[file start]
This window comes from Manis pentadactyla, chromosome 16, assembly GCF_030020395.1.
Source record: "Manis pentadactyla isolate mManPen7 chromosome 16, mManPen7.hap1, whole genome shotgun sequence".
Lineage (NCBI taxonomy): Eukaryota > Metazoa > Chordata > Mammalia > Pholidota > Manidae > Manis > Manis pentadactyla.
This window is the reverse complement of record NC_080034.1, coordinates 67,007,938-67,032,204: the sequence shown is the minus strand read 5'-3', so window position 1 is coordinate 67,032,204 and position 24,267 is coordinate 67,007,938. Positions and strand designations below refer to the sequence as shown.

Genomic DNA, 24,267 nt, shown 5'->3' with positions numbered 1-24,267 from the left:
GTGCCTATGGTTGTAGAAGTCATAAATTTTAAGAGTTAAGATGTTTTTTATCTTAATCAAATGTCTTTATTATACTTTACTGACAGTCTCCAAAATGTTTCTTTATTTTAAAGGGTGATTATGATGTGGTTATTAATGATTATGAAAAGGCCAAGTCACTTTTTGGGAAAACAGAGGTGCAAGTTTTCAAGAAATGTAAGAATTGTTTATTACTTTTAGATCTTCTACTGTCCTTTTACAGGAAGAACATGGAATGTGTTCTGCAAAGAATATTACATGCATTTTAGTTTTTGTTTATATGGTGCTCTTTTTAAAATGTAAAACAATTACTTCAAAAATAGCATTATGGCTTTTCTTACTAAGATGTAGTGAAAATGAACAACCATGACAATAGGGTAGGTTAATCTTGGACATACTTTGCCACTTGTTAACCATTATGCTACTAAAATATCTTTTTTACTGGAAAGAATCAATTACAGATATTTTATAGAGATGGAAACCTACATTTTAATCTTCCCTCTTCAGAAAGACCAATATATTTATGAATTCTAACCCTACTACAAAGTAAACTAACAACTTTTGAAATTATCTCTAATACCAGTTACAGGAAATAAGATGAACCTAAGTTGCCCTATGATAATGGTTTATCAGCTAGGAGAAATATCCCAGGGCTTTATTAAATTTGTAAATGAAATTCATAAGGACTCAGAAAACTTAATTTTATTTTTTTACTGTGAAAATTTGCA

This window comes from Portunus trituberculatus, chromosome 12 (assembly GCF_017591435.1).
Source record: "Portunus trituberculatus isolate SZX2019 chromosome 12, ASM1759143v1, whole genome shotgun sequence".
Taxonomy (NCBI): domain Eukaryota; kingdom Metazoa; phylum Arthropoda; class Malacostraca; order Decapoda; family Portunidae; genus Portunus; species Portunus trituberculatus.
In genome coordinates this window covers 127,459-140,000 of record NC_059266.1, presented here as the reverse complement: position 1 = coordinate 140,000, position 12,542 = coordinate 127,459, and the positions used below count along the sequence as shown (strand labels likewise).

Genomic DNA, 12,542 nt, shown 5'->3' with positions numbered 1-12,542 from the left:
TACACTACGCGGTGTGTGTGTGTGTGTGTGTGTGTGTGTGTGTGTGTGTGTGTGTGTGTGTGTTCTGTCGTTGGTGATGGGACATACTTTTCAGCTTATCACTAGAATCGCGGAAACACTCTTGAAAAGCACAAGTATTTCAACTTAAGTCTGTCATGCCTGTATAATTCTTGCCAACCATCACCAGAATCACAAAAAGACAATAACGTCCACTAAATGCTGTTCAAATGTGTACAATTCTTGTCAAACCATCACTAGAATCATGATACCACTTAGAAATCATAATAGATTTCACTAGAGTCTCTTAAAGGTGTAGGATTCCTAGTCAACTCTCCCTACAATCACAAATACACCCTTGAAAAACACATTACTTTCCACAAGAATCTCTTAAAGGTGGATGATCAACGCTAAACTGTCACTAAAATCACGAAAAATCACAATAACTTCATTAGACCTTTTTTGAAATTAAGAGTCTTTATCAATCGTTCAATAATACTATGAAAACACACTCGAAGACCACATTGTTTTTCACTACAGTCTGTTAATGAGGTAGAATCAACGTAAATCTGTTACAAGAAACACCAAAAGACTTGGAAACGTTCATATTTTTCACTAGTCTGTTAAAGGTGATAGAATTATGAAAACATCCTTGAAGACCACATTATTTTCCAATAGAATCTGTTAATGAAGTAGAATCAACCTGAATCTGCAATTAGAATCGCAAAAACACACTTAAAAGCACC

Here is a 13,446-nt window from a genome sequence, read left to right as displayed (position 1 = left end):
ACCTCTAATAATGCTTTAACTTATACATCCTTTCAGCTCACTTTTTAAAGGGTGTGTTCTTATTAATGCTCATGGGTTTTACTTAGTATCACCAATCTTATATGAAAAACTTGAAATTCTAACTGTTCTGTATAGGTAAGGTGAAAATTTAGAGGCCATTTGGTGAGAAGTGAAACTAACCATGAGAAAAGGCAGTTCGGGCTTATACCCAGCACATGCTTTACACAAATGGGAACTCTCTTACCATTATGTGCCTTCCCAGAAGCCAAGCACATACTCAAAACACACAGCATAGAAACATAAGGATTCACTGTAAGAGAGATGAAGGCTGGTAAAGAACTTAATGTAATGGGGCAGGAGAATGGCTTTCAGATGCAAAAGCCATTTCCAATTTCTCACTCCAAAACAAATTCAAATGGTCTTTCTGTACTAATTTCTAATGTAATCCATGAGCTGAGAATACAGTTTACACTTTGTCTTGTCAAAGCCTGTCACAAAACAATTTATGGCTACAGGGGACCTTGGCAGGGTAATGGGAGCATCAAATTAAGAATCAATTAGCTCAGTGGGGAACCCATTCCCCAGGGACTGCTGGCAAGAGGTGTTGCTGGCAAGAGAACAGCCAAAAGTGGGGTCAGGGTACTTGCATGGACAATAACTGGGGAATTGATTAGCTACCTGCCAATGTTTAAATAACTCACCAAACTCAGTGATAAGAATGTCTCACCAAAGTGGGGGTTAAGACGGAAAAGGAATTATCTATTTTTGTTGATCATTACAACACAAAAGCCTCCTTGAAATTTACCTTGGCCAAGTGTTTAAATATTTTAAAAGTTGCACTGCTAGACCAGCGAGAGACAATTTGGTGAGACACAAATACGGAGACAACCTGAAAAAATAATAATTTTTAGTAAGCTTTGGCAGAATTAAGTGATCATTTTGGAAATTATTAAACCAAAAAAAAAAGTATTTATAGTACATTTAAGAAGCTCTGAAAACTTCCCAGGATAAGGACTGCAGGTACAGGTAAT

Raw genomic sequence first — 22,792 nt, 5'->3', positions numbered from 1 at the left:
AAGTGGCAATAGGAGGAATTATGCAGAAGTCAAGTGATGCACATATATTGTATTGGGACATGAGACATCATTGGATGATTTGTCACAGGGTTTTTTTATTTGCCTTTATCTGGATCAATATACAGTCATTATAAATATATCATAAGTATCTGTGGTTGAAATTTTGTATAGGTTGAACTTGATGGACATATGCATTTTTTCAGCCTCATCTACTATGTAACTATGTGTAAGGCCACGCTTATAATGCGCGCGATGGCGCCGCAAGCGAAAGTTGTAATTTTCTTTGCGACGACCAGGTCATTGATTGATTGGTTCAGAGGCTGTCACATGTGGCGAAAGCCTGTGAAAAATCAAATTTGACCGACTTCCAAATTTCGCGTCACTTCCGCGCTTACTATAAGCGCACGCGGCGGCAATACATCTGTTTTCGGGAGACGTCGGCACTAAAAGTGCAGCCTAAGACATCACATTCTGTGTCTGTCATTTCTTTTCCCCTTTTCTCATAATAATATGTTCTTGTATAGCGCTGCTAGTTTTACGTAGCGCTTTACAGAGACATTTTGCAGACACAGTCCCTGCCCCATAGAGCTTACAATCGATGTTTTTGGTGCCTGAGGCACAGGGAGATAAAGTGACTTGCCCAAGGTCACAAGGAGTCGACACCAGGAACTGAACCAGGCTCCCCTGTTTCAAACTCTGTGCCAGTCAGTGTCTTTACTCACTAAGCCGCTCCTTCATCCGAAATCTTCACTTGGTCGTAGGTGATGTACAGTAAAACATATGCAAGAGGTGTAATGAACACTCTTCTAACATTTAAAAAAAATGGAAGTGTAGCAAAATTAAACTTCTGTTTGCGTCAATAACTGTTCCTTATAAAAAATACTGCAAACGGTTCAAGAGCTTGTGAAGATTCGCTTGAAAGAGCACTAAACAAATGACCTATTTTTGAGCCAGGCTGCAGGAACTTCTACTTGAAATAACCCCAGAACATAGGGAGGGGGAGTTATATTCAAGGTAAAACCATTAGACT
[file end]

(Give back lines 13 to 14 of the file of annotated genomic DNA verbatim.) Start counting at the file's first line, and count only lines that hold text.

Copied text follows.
Here is a 13,446-nt window from a genome sequence, read left to right as displayed (position 1 = left end):
ACCTCTAATAATGCTTTAACTTATACATCCTTTCAGCTCACTTTTTAAAGGGTGTGTTCTTATTAATGCTCATGGGTTTTACTTAGTATCACCAATCTTATATGAAAAACTTGAAATTCTAACTGTTCTGTATAGGTAAGGTGAAAATTTAGAGGCCATTTGGTGAGAAGTGAAACTAACCATGAGAAAAGGCAGTTCGGGCTTATACCCAGCACATGCTTTACACAAATGGGAACTCTCTTACCATTATGTGCCTTCCCAGAAGCCAAGCACATACTCAAAACACACAGCATAGAAACATAAGGATTCACTGTAAGAGAGATGAAGGCTGGTAAAGAACTTAATGTAATGGGGCAGGAGAATGGCTTTCAGATGCAAAAGCCATTTCCAATTTCTCACTCCAAAACAAATTCAAATGGTCTTTCTGTACTAATTTCTAATGTAATCCATGAGCTGAGAATACAGTTTACACTTTGTCTTGTCAAAGCCTGTCACAAAACAATTTATGGCTACAGGGGACCTTGGCAGGGTAATGGGAGCATCAAATTAAGAATCAATTAGCTCAGTGGGGAACCCATTCCCCAGGGACTGCTGGCAAGAGGTGTTGCTGGCAAGAGAACAGCCAAAAGTGGGGTCAGGGTACTTGCATGGACAATAACTGGGGAATTGATTAGCTACCTGCCAATGTTTAAATAACTCACCAAACTCAGTGATAAGAATGTCTCACCAAAGTGGGGGTTAAGACGGAAAAGGAATTATCTATTTTTGTTGATCATTACAACACAAAAGCCTCCTTGAAATTTACCTTGGCCAAGTGTTTAAATATTTTAAAAGTTGCACTGCTAGACCAGCGAGAGACAATTTGGTGAGACACAAATACGGAGACAACCTGAAAAAATAATAATTTTTAGTAAGCTTTGGCAGAATTAAGTGATCATTTTGGAAATTATTAAACCAAAAAAAAAAGTATTTATAGTACATTTAAGAAGCTCTGAAAACTTCCCAGGATAAGGACTGCAGGTACAGGTAAT